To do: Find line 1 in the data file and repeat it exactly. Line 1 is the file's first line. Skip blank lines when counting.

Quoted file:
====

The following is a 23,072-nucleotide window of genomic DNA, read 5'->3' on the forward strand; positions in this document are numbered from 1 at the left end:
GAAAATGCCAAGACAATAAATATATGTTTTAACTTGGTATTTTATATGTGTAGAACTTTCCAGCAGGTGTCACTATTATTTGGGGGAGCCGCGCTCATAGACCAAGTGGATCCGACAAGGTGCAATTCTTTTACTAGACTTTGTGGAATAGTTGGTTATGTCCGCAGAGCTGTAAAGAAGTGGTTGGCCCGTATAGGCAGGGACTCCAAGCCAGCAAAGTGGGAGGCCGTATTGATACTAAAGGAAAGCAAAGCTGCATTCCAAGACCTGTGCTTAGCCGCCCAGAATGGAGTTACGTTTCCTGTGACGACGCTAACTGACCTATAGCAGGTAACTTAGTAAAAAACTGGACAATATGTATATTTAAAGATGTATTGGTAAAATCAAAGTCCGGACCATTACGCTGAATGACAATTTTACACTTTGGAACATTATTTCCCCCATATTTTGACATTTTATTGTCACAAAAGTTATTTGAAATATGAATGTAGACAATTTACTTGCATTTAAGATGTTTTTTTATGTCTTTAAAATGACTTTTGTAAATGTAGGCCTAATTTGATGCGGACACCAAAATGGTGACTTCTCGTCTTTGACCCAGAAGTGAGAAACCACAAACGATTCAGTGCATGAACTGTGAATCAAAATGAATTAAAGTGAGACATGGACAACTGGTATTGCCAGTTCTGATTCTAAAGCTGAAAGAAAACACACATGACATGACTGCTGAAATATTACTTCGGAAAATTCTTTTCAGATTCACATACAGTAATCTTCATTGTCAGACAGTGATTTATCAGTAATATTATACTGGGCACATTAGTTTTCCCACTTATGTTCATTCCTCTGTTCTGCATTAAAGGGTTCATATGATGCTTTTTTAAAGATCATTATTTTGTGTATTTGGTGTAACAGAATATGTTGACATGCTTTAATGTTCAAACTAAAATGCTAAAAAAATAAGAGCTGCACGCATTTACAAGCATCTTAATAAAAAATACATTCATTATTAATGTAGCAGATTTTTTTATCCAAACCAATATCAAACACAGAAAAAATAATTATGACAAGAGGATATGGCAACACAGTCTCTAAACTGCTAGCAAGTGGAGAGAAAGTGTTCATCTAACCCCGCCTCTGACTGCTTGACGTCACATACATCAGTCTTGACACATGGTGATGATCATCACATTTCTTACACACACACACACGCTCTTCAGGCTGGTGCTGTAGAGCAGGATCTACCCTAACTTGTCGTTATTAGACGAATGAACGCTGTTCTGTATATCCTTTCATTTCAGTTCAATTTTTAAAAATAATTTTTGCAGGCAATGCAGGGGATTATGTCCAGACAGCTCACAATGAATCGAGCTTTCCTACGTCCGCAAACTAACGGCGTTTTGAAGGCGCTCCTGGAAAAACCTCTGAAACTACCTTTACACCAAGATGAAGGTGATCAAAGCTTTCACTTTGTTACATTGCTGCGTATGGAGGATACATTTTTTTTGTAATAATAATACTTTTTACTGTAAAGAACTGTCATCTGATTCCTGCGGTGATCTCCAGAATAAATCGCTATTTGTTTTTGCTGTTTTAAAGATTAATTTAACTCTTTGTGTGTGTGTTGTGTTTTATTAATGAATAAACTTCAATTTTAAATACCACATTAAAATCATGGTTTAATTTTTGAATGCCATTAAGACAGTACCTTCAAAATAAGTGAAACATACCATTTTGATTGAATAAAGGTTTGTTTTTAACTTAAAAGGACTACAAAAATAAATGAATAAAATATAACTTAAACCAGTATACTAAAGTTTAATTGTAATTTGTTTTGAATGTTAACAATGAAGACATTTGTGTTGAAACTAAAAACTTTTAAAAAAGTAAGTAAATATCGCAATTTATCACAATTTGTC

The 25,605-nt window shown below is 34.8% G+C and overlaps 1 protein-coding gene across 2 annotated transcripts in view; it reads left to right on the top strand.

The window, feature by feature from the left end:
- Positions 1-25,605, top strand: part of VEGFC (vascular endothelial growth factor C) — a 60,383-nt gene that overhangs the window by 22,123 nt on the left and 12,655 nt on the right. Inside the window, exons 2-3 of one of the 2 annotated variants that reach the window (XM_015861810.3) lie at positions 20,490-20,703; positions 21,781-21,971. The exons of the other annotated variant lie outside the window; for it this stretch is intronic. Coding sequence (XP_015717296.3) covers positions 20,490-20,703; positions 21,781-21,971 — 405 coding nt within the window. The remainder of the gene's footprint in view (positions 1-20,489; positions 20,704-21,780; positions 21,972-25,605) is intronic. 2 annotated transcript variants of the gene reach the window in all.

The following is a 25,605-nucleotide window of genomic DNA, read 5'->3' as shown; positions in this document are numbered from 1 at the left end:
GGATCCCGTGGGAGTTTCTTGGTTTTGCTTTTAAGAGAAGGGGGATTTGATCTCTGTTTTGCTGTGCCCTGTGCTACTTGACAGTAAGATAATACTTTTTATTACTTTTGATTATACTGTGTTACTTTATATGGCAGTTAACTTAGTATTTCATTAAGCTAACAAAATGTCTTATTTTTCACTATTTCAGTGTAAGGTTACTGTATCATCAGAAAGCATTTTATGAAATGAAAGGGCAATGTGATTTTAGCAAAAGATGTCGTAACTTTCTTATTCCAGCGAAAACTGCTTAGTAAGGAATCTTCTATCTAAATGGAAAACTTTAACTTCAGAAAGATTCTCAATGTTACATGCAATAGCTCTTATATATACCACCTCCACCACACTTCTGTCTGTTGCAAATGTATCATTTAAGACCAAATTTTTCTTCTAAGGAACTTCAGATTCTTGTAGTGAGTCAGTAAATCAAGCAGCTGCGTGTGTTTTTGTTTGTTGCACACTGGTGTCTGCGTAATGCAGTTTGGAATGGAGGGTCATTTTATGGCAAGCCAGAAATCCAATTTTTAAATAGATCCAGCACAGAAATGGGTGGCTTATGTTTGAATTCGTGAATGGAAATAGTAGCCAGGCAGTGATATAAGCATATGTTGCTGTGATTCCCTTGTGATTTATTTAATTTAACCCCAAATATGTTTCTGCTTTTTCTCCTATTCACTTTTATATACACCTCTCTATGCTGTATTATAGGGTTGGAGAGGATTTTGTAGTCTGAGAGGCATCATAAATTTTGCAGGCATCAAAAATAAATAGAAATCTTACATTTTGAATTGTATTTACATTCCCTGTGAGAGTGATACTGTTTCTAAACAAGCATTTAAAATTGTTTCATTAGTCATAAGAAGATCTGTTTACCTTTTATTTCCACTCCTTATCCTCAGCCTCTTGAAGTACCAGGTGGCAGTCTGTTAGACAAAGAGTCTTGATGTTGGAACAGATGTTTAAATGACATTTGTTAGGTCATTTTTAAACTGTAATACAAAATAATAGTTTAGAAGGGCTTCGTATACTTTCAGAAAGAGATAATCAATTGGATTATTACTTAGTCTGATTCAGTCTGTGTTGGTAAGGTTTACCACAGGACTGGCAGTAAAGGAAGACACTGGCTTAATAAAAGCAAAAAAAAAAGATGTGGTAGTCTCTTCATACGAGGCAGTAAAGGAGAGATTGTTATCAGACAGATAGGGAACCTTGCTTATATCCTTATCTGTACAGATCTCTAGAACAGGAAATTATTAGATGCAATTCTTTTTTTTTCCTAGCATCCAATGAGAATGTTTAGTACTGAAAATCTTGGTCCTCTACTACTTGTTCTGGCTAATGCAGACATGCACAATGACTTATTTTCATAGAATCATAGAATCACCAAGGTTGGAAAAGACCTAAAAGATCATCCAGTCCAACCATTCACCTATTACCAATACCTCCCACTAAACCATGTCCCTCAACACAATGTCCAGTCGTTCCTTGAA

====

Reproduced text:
The following is a 23,072-nucleotide window of genomic DNA, read 5'->3' on the forward strand; positions in this document are numbered from 1 at the left end: